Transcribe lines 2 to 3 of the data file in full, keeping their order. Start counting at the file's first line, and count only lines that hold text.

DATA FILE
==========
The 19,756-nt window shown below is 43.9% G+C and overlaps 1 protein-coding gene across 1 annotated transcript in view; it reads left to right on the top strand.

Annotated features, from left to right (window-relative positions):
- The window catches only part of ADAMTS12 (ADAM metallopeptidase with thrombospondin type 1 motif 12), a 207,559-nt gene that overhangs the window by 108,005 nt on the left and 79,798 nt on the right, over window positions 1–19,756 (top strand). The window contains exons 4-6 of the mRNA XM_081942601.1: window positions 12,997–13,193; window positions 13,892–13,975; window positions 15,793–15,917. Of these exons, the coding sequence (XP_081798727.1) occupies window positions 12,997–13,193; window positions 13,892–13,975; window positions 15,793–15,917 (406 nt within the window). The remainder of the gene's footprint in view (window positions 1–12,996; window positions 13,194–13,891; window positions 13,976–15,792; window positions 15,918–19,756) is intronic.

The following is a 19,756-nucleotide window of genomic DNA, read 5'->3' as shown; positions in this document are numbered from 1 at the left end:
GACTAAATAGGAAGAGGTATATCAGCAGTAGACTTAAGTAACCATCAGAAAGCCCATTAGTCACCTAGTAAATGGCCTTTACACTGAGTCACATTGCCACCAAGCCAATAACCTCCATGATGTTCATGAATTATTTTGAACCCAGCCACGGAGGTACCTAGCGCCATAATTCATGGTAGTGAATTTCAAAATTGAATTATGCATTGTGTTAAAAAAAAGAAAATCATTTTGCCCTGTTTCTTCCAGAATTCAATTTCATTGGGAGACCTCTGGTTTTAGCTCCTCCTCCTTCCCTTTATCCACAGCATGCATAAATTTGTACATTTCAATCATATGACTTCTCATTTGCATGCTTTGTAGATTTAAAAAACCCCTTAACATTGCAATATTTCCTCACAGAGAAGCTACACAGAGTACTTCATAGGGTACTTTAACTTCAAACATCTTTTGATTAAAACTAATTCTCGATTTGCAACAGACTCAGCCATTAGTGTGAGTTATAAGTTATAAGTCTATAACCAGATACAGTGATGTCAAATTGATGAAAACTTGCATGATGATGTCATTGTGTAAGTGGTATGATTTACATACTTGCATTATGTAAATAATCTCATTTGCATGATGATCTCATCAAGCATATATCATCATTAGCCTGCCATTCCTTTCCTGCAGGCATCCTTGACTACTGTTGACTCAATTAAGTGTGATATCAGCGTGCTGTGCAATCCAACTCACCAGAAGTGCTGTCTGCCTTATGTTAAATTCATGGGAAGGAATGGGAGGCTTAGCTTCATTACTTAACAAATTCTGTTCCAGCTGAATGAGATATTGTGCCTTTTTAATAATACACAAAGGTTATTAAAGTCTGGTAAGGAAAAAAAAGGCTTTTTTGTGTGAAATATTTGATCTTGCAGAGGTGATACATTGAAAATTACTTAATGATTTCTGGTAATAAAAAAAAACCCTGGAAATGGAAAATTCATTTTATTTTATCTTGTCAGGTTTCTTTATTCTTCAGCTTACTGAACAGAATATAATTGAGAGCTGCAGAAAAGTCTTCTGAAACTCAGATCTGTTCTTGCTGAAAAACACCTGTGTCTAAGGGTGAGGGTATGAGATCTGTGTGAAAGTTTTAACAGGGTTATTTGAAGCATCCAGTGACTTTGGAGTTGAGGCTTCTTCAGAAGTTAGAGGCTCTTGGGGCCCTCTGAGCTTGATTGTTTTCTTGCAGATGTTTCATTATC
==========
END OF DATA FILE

Annotated features, from left to right (window-relative positions):
- The window catches only part of ADAMTS12 (ADAM metallopeptidase with thrombospondin type 1 motif 12), a 207,559-nt gene that overhangs the window by 108,005 nt on the left and 79,798 nt on the right, over window positions 1–19,756 (top strand). The window contains exons 4-6 of the mRNA XM_081942601.1: window positions 12,997–13,193; window positions 13,892–13,975; window positions 15,793–15,917. Of these exons, the coding sequence (XP_081798727.1) occupies window positions 12,997–13,193; window positions 13,892–13,975; window positions 15,793–15,917 (406 nt within the window). The remainder of the gene's footprint in view (window positions 1–12,996; window positions 13,194–13,891; window positions 13,976–15,792; window positions 15,918–19,756) is intronic.